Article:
The Pushing Game


I see this WAY too often in my travels. A person has a horse that is troubled while being led and the person has their forearm against the horse’s neck shoulder in a vain attempt to keep the animal off of them.

Simple biological fact: most horses weigh about FIVE TIMES what we do Their core instincts are to push against another being for either dominance, security or evasion. Why in the world would a puny human think that by putting their arm against the horse’s neck/shoulder, they can keep that animal off of them???

I have seen this attempt at control from all level of horsemanship. From uneducated local level beginner rider/handlers up through Olympic caliber trainers. The most common thread I have heard was “if you keep the lead line short and your arm stiff, you can keep them off you”. No, they just learn to shove you out of the way.

There is physiological changes in a horse that crops up from this type of handling. I have had horses come in for training that have never been ridden that have over development of the left shoulder from being braced up against the human.

Groundwork, it’s not just for breakfast anymore . . . . .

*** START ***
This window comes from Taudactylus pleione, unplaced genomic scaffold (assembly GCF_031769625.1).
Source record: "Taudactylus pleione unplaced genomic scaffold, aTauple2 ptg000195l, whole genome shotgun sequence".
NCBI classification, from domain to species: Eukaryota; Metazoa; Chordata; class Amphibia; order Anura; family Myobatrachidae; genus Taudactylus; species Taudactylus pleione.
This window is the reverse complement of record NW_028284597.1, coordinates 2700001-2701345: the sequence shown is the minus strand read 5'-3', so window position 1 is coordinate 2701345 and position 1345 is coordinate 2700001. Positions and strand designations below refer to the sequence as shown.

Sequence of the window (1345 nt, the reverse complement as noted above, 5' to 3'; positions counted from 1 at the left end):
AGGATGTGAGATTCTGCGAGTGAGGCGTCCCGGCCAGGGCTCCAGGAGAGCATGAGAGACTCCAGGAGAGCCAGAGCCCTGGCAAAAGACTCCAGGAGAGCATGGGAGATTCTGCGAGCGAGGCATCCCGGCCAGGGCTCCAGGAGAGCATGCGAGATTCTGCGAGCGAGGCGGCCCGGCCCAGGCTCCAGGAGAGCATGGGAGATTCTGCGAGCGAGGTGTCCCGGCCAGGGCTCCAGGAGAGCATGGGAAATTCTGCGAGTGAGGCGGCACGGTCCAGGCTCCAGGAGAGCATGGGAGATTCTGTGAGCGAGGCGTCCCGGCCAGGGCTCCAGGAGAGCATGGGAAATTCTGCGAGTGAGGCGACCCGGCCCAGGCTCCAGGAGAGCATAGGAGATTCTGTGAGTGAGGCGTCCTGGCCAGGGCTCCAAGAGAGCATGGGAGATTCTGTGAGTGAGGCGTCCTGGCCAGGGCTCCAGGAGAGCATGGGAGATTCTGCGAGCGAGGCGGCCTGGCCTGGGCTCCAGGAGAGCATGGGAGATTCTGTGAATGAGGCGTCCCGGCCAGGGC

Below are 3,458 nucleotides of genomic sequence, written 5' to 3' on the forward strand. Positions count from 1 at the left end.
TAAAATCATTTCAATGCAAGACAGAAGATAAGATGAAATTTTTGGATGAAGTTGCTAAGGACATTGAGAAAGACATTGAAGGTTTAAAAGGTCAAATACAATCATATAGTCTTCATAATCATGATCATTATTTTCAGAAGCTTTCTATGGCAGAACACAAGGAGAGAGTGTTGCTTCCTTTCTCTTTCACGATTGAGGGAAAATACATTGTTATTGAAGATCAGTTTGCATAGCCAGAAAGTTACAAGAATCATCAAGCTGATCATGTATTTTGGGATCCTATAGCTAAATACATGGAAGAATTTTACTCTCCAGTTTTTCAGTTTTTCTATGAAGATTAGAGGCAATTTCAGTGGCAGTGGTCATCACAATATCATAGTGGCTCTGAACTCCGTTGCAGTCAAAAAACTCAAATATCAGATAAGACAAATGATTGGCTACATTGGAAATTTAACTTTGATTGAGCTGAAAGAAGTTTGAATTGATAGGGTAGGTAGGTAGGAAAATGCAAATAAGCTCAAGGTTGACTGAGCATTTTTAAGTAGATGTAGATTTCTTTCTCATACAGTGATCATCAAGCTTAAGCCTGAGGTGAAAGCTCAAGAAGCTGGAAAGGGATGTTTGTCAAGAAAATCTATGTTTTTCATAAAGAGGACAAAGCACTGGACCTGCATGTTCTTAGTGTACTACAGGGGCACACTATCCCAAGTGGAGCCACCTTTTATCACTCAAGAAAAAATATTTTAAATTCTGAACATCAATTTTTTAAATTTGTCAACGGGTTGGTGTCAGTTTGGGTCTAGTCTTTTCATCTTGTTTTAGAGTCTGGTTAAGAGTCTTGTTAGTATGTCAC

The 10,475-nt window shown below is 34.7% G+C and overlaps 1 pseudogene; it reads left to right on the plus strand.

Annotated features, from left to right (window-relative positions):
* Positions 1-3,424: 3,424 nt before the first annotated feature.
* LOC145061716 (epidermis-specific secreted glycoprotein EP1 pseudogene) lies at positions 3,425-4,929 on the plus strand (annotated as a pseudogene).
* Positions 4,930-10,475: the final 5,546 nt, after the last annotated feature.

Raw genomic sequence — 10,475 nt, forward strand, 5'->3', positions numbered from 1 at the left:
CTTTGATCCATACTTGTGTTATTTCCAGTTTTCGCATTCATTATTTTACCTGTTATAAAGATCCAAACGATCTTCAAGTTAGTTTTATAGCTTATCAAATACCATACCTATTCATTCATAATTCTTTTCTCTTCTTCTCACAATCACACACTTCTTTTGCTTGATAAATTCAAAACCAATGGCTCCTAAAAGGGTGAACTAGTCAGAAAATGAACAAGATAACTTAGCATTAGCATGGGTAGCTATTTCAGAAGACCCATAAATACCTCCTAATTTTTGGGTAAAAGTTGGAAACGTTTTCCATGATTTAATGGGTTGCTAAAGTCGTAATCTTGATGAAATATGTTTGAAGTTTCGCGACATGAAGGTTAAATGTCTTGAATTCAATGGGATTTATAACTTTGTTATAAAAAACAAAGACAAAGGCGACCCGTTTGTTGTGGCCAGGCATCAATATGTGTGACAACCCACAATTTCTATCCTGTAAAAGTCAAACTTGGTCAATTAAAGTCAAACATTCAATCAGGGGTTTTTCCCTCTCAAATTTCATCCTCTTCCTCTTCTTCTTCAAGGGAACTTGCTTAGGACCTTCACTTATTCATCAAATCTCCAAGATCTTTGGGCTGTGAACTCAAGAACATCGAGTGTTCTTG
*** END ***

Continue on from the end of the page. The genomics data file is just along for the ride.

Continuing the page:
It’s a brand new world, yet the presentation to the horse is as old as time

The internet, cell phones, smart phones, tablets, HDTV and all else that has become so prevalent in our world of communication has changed the way many of us think, function, react, etc. It has changed the way we advertise, the way we conduct ourselves and mostly the way we view the world & the people around us.

But the fundamental horse never changes. He doesn’t care if you have the latest iphone 6 or an outdated flip phone that can’t accept text messages. He doesn’t care if you drive a 2016 Toyota Prius with the ability to turn your iphone off the second you get in the car or if you drive a 1960’s pickup with rusted out floorboards that belches black smoke.

What he does care about is the way you present yourself to him & how you make him feel. Do you trigger fear & self preservation? Do you trigger security & a sense of well being? Do you exude a negative or a positive energy?

This is an instinctive response in the horse, one he will always instinctively turn/return to. Choosing this over food, water, etc. and it all boils down to whether you can control the feet of the horse. Because this is Horse Psychology 101. In a natural environment, the herd is controlled by the herd leader(s). Most of the time this is a lead mare and is assisted by the herd stallion (yep the WOMAN is in charge 😉 ) The herd looks to her to provide safety, security, food, water, etc. There are infinite levels of hierarchy within the herd, but the leader is the one that controls all the others feet. Is able to move those feet when, where, at what speed, in whatever direction they so choose. In return the herd is provided all those things that are so absolutely necessary for their survival.

So the next time you interact with your horse, consider what you are presenting to him/her. Leave your phone in your car (house/barn/etc). Push the modern world aside and offer your horse the same thing he wants to offer you.